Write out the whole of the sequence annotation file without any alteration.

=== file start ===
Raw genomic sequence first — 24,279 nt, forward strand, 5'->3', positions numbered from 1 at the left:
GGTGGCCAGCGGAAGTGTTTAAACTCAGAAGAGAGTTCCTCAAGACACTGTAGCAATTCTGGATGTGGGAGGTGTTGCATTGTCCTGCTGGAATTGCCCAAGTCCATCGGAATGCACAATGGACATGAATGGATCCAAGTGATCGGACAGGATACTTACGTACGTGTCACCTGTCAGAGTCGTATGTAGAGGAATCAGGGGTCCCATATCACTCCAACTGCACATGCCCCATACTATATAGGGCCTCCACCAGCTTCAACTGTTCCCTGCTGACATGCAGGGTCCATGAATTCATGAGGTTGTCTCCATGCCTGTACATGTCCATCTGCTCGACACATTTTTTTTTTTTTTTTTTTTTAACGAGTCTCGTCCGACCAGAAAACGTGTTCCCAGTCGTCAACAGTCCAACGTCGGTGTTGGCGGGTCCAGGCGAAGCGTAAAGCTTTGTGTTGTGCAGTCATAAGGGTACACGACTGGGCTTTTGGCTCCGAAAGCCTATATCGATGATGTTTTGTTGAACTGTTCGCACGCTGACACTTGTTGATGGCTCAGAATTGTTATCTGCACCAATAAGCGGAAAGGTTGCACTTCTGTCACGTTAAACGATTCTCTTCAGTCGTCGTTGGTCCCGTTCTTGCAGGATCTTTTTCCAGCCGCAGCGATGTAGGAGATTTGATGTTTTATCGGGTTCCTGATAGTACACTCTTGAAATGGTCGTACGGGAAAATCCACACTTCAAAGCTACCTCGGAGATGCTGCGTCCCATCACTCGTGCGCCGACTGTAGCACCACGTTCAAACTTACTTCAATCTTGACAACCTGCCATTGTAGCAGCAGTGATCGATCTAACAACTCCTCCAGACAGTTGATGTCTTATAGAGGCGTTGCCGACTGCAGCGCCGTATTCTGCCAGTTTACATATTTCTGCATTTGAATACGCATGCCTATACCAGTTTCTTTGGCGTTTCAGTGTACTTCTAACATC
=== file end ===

Raw genomic sequence first — 24,279 nt, forward strand, 5'->3', positions numbered from 1 at the left:
GGTGGCCAGCGGAAGTGTTTAAACTCAGAAGAGAGTTCCTCAAGACACTGTAGCAATTCTGGATGTGGGAGGTGTTGCATTGTCCTGCTGGAATTGCCCAAGTCCATCGGAATGCACAATGGACATGAATGGATCCAAGTGATCGGACAGGATACTTACGTACGTGTCACCTGTCAGAGTCGTATGTAGAGGAATCAGGGGTCCCATATCACTCCAACTGCACATGCCCCATACTATATAGGGCCTCCACCAGCTTCAACTGTTCCCTGCTGACATGCAGGGTCCATGAATTCATGAGGTTGTCTCCATGCCTGTACATGTCCATCTGCTCGACACATTTTTTTTTTTTTTTTTTTTTAACGAGTCTCGTCCGACCAGAAAACGTGTTCCCAGTCGTCAACAGTCCAACGTCGGTGTTGGCGGGTCCAGGCGAAGCGTAAAGCTTTGTGTTGTGCAGTCATAAGGGTACACGACTGGGCTTTTGGCTCCGAAAGCCTATATCGATGATGTTTTGTTGAACTGTTCGCACGCTGACACTTGTTGATGGCTCAGAATTGTTATCTGCACCAATAAGCGGAAAGGTTGCACTTCTGTCACGTTAAACGATTCTCTTCAGTCGTCGTTGGTCCCGTTCTTGCAGGATCTTTTTCCAGCCGCAGCGATGTAGGAGATTTGATGTTTTATCGGGTTCCTGATAGTACACTCTTGAAATGGTCGTACGGGAAAATCCACACTTCAAAGCTACCTCGGAGATGCTGCGTCCCATCACTCGTGCGCCGACTGTAGCACCACGTTCAAACTTACTTCAATCTTGACAACCTGCCATTGTAGCAGCAGTGATCGATCTAACAACTCCTCCAGACAGTTGATGTCTTATAGAGGCGTTGCCGACTGCAGCGCCGTATTCTGCCAGTTTACATATTTCTGCATTTGAATACGCATGCCTATACCAGTTTCTTTGGCGTTTCAGTGTACTTCTAACATC